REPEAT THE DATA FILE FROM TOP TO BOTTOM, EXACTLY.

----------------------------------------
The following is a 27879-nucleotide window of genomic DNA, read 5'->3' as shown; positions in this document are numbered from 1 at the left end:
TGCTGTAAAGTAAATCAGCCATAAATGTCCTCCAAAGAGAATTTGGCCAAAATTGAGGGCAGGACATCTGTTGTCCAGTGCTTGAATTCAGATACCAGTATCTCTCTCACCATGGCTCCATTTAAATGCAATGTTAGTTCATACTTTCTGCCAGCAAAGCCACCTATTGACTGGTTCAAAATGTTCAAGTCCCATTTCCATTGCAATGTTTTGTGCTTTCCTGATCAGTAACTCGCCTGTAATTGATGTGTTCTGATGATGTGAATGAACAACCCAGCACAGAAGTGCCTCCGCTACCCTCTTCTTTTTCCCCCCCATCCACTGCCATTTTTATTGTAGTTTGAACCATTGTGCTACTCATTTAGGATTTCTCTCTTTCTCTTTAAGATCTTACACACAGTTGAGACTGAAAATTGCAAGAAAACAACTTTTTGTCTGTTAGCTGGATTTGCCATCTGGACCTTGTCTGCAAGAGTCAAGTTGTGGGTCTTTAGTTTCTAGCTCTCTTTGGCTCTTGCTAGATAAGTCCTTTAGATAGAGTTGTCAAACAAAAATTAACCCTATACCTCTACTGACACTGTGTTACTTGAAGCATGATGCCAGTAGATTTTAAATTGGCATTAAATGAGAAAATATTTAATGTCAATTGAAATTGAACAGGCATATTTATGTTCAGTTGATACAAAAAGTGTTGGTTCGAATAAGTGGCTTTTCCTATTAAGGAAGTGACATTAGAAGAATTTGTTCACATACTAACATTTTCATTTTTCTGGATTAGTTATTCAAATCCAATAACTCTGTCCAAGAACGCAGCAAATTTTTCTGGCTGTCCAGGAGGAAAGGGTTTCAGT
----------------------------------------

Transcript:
The following is a 27879-nucleotide window of genomic DNA, read 5'->3' as shown; positions in this document are numbered from 1 at the left end:
TGCTGTAAAGTAAATCAGCCATAAATGTCCTCCAAAGAGAATTTGGCCAAAATTGAGGGCAGGACATCTGTTGTCCAGTGCTTGAATTCAGATACCAGTATCTCTCTCACCATGGCTCCATTTAAATGCAATGTTAGTTCATACTTTCTGCCAGCAAAGCCACCTATTGACTGGTTCAAAATGTTCAAGTCCCATTTCCATTGCAATGTTTTGTGCTTTCCTGATCAGTAACTCGCCTGTAATTGATGTGTTCTGATGATGTGAATGAACAACCCAGCACAGAAGTGCCTCCGCTACCCTCTTCTTTTTCCCCCCCATCCACTGCCATTTTTATTGTAGTTTGAACCATTGTGCTACTCATTTAGGATTTCTCTCTTTCTCTTTAAGATCTTACACACAGTTGAGACTGAAAATTGCAAGAAAACAACTTTTTGTCTGTTAGCTGGATTTGCCATCTGGACCTTGTCTGCAAGAGTCAAGTTGTGGGTCTTTAGTTTCTAGCTCTCTTTGGCTCTTGCTAGATAAGTCCTTTAGATAGAGTTGTCAAACAAAAATTAACCCTATACCTCTACTGACACTGTGTTACTTGAAGCATGATGCCAGTAGATTTTAAATTGGCATTAAATGAGAAAATATTTAATGTCAATTGAAATTGAACAGGCATATTTATGTTCAGTTGATACAAAAAGTGTTGGTTCGAATAAGTGGCTTTTCCTATTAAGGAAGTGACATTAGAAGAATTTGTTCACATACTAACATTTTCATTTTTCTGGATTAGTTATTCAAATCCAATAACTCTGTCCAAGAACGCAGCAAATTTTTCTGGCTGTCCAGGAGGAAAGGGTTTCAGT